Monday, May 23, 2011

Green Copper- when it's a good thing

I spent the weekend out of town, so I didn't get too much done. I did, however, finish up some experiments with verdigris on copper.

Last week, it occurred to me that I had never done any sculpted wire in copper, so I did a few pieces (after remembering how to do it) and was thrilled with the look after using LOS. Even though I'm not too crazy about the style itself, the LOS gave it a whole new look and one I like a lot better than with the bright, shiny wire.

Post LOS
Not content to leave well enough alone and with a little nudge from Perri (Shaktipaj), I gave it a go with some verdigris. I had never done it before.

After treating the sculpted apatite piece with LOS, I rubbed it with steel wool, cleaned it, dipped it in salt water and suspended the piece over some sudsy ammonia in a closed container. I then placed it in a warm spot and very quickly began to see a green blue patina bloom on it.

Not knowing any better, I left the piece in too long, say about 4 hours, and found a thick crust of verdigris on it, almost the color of the apatite.

Some of the green blue patina flaked off where it was thickest. That was the easy part. It seems the verdigris is actually hard to rub off with steel wool. At least, it is on the pattern wire, which this piece was made off. The pattern gave the verdigris something to "bite" into, and was tough to get off.

The pictures show 2 stages of removal. The first wasn't very natural looking and, as Perri pointed out, the color of the wire now closely resembled the color from the stone which detracted from the contrast with the setting. As a result the wire and stone blended in together. So, back to the steel wool and even a Scotchbrite pad to get more of the green off.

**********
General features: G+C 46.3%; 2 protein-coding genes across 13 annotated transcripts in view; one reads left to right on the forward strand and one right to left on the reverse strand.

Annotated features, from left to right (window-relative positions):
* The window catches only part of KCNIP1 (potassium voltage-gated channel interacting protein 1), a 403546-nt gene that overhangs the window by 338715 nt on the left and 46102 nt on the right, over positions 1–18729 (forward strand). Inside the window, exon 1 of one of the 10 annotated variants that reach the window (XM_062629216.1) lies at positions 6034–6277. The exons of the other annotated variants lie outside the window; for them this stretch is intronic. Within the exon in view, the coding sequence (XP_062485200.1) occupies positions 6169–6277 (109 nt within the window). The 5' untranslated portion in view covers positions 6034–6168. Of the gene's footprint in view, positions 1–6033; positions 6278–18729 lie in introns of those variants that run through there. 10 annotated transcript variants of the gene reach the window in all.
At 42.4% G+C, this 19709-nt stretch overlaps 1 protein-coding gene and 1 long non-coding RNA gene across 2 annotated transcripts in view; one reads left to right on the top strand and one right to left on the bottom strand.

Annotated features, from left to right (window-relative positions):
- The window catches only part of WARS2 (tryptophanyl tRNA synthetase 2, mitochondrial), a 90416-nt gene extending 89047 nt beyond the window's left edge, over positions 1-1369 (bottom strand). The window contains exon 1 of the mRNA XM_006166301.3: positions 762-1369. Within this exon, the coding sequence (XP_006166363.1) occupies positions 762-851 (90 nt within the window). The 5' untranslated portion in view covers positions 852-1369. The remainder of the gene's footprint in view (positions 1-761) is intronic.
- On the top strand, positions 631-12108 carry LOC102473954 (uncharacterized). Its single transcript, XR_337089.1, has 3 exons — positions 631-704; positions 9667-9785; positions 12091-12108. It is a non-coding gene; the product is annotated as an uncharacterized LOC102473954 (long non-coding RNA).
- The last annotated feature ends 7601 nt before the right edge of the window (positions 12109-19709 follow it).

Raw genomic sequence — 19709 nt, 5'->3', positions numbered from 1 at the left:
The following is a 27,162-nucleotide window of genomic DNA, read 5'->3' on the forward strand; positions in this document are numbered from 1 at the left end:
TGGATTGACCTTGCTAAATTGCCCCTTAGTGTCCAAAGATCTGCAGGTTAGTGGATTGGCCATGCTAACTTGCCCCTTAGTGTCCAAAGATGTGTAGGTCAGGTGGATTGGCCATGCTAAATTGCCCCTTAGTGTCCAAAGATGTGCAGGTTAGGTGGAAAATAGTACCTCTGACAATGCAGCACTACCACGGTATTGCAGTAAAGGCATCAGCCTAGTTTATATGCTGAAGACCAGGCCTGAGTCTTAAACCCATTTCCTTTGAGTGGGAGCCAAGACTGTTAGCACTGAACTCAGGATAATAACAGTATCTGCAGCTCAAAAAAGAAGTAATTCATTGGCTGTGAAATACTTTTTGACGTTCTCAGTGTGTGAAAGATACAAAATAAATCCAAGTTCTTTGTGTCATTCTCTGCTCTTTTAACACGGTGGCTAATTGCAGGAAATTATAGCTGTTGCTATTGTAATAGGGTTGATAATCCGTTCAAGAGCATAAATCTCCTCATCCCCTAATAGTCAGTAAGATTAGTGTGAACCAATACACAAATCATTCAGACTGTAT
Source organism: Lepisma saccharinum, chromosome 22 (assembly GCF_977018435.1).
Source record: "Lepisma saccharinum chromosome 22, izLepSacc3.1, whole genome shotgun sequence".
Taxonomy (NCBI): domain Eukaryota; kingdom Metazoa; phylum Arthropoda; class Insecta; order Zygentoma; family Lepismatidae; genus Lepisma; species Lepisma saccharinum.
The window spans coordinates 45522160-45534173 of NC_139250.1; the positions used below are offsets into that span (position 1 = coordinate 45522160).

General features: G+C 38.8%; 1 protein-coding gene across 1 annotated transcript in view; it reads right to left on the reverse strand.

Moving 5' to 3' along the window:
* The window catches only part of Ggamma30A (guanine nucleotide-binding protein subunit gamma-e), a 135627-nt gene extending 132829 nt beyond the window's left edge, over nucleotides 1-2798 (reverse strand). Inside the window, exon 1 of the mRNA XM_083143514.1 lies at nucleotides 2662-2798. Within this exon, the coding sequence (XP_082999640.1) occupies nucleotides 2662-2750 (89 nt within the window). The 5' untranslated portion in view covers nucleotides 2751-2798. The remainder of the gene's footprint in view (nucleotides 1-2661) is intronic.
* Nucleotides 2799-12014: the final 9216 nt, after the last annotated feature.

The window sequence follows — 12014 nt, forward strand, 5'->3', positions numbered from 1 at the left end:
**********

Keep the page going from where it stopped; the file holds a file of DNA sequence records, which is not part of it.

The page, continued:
First round of removal

Final result

Next time, I will keep notes!


  1. Tela, What a fascinating science experimant. I have not ventured past LOS. This tempts me to try the ammonia but I am guessing not for four hours! So you suspend in regular ammonia in a closed container in the sun? It does give a very cool look.

  2. Yes, this was real easy! Make some very salt water, dip the piece, with or without LOS, into the water and pat dry. I use a plastic cup with a lid. I poked a hole in the lid and put in a wire hook and taped it over. Then I just hung the piece over some ammonia with the lid on. It's the fumes that do the work. I put my cup over my pilot light on the stove, but the sun would do. Check after an hour or so. It will look dark because it is wet. As it dries the color becomes more obvious. That was my experience, anyway. I have another in the tumbler, now.


Thank you for sharing your thoughts and comments.